Winky’s big day came during vacation. Late in the day I received the first call that informed me that side one of Winky’s mouth required 7 teeth be removed. If the sliding scale fee place was accurate, that meant side two had 11 teeth to remove. The next call informed me that side two had 5 teeth to remove. I immediately recognized a discrepancy between sliding scale fee vet and this vet, but that was a moot point. I considered giving Winky a healthy side and a non healthy side, but of course I told the Dr. to proceed. “Yes, go ahead and replace all the brakes.” The final bill would be $1160.00. The Dr. also informed me that Winky has periodontal disease and I’d have to stay on top of that if I want to decrease the chances of more surgeries. I hung up the phone and cried.
As I continue to develop my side biz I anticipate things that I hope to achieve with the money I earn, and adding more doggie expenses has never made that list. I understand some people will do anything for their dogs, but (until now) I haven’t been one of them. I want a dog to know his place. I want that I rescued him to be enough. I virtually camped out to retrieve him after he’d escaped a couple of weeks into owning him. I want that to be enough. If you’re curious about that event, you can read this link. Please keep in mind that this was written in 2014. It’s not edited and some areas may not make sense to you, and that’s okay.
I want him sleeping with me to be enough. I want him to understand that I chose a house with a fenced yard on one level, because of him. I put doggy doors in the walls and replaced dog soiled carpets with hardwood, because of him (and Rocky). I want that all to be enough. I want him to know, HE’S A DOG!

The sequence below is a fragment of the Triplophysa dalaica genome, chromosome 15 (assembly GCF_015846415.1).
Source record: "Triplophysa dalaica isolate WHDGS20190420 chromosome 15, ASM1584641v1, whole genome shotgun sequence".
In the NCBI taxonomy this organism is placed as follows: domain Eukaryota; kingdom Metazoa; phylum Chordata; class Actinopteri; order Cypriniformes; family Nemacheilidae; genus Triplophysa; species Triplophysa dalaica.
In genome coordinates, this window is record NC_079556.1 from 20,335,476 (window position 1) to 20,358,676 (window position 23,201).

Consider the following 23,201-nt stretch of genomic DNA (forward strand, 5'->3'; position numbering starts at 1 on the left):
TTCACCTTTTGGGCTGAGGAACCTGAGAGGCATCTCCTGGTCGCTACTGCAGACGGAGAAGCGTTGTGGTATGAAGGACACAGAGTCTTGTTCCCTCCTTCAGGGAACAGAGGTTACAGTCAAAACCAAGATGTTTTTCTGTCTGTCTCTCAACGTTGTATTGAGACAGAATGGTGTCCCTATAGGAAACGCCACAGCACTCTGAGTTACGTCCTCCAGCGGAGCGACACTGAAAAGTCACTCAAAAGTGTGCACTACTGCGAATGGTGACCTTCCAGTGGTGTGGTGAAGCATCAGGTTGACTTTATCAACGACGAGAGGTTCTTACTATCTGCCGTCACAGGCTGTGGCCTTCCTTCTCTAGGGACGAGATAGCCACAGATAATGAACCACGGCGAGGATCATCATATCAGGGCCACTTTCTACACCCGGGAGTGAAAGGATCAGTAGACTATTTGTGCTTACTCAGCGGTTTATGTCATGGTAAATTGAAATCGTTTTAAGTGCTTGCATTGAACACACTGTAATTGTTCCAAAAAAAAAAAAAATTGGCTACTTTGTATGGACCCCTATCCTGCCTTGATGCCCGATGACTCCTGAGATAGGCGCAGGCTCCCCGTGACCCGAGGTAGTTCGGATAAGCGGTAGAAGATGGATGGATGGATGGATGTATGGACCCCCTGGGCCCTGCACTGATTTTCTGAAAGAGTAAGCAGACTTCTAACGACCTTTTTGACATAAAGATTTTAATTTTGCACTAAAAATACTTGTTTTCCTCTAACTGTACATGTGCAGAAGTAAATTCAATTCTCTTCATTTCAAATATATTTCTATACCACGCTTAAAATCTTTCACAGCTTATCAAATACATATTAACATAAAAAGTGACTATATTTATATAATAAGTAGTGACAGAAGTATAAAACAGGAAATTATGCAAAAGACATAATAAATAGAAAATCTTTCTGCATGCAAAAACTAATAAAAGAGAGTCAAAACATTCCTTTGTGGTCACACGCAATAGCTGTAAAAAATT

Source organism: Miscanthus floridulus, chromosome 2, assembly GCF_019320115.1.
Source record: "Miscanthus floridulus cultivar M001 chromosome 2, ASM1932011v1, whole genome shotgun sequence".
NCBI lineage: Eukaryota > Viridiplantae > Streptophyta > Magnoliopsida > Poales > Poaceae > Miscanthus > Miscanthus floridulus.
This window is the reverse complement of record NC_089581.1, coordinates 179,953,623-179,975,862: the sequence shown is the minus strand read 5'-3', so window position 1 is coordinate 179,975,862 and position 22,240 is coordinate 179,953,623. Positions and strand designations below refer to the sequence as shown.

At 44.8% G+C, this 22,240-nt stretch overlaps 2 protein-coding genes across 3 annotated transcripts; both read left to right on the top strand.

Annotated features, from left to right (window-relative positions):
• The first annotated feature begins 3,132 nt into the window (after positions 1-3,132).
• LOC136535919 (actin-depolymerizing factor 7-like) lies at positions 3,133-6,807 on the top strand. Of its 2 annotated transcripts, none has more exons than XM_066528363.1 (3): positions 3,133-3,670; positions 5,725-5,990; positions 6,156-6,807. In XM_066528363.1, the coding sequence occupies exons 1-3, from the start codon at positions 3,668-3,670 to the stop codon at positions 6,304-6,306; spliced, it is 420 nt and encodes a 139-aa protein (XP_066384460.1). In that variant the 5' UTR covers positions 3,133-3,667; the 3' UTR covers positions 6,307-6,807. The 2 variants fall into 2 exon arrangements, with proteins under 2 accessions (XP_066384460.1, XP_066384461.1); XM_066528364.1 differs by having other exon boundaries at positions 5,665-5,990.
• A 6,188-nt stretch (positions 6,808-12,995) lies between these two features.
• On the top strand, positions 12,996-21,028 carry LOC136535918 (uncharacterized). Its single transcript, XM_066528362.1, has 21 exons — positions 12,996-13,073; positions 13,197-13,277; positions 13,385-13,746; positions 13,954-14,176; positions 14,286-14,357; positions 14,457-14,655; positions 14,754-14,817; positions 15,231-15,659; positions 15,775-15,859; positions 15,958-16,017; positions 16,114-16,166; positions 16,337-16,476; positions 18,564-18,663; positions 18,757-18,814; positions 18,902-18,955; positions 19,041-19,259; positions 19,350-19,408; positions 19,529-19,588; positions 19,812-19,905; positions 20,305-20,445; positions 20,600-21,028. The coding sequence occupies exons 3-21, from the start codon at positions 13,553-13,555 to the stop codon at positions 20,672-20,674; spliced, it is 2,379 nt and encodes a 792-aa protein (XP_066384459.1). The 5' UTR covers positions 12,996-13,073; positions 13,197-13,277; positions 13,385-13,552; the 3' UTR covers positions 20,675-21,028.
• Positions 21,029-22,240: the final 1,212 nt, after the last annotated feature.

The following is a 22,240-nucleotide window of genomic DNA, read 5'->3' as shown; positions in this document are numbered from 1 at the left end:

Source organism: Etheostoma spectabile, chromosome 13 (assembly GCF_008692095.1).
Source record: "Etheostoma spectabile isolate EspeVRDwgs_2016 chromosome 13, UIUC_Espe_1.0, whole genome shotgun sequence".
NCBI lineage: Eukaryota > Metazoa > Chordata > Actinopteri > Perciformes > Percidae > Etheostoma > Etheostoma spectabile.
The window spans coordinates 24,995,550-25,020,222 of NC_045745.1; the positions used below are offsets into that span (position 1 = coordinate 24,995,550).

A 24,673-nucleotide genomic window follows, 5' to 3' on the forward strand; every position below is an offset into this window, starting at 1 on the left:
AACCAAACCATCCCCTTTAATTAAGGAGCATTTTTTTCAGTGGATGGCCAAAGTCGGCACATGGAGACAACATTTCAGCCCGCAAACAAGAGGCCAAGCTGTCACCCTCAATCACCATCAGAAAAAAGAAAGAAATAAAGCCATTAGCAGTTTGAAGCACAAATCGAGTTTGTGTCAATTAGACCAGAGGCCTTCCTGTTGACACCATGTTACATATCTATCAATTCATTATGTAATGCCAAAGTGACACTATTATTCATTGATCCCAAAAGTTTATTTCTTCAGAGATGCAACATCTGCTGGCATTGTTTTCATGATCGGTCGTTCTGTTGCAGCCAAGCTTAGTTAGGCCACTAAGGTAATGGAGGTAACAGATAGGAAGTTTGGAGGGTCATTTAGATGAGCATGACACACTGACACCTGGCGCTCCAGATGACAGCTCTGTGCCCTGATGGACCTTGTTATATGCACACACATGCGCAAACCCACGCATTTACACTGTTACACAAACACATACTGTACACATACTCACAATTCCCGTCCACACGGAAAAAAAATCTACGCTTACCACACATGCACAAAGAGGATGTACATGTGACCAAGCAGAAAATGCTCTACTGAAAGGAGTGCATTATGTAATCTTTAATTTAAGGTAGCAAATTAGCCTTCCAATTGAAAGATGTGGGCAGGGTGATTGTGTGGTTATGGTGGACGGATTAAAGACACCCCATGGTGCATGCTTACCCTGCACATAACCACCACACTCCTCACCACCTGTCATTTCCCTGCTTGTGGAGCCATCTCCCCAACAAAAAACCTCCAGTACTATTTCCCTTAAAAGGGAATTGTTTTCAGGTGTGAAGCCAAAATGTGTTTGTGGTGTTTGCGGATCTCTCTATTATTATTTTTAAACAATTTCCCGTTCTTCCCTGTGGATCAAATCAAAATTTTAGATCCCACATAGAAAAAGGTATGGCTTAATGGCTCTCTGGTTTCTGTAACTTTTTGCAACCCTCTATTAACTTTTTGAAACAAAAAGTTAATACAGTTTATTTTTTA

I was feeling resentful of the responsibility for him and how I’d ended up with him. I went to my computer and placed him on 3 Re-Home sites. As I scanned my photos for his cutest pictures to place on his profile, tears streamed down my face. In the story I wrote for a would be owner, I spoke of his anxiety to take walks and how he doesn’t do well with men (or strangers, or kids, or people when they stand up, and still with me when I call him). I admitted he sleeps with me, but that he also likes his kennel and may adapt to sleeping in that. I described his excitement when I ask him to go on a walk, and his fear of actually walking down the sidewalk (or road or beach) and then I wondered who would want him because he’s so undog like. I felt I was doing the right thing. That I need to be smart with my money and don’t want to be that person who can’t pay my living expenses or gripe because I don’t go on vacation, because of my dog expenses. I felt comforted, thinking no one would want him, and at the same time hoped someone would.